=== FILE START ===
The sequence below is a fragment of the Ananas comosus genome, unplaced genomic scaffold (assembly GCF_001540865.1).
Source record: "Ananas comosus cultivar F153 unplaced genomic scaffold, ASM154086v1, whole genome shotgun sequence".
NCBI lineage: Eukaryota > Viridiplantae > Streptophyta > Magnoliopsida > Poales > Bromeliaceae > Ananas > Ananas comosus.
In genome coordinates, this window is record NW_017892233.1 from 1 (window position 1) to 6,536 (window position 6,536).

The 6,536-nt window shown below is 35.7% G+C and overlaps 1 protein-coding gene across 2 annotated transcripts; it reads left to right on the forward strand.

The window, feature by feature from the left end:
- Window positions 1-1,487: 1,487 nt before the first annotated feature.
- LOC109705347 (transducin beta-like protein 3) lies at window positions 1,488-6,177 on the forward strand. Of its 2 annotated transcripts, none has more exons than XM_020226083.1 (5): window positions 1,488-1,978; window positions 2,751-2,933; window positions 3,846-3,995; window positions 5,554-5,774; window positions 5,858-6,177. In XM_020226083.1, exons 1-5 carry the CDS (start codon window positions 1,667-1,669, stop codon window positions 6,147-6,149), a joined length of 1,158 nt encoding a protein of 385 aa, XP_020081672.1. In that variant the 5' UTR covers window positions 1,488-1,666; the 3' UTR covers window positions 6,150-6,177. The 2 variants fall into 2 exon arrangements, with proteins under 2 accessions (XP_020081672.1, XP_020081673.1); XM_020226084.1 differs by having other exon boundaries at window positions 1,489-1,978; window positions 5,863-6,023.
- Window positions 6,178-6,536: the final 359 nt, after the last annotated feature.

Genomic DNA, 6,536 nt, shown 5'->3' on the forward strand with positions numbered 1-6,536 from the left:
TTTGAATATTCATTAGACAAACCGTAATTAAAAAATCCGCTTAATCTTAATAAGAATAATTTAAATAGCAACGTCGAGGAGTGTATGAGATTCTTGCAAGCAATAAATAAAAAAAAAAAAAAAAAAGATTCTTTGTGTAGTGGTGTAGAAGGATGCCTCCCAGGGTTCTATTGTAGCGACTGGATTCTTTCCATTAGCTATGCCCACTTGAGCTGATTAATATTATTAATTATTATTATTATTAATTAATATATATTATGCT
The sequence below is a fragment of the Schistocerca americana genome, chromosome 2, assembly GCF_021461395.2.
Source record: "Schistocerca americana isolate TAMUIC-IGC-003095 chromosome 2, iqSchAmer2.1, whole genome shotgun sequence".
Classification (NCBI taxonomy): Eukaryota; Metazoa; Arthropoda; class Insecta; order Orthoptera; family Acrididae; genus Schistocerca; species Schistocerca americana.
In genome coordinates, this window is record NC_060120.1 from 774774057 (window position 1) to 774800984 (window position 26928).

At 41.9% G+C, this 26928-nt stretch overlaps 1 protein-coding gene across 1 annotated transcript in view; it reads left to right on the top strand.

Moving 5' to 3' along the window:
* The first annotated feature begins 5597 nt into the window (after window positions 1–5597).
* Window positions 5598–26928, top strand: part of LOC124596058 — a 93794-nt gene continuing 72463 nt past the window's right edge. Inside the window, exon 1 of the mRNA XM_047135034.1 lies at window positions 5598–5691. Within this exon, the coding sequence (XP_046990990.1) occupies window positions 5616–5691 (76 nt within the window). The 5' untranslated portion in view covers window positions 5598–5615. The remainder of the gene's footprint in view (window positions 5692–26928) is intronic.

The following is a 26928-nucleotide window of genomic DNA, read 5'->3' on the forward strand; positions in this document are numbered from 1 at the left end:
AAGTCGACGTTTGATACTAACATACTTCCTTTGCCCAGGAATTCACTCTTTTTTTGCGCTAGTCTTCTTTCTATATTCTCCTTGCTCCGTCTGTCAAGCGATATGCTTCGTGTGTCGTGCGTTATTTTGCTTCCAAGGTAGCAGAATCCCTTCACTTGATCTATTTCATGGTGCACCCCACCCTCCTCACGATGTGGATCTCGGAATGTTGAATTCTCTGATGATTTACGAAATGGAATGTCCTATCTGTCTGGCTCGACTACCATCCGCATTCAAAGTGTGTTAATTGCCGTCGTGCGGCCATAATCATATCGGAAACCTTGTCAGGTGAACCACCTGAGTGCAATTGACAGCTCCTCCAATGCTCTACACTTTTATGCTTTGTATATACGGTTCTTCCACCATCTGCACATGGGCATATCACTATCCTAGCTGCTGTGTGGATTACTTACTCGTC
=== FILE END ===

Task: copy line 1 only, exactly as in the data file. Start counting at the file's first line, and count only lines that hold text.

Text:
The sequence below is a fragment of the Ananas comosus genome, unplaced genomic scaffold (assembly GCF_001540865.1).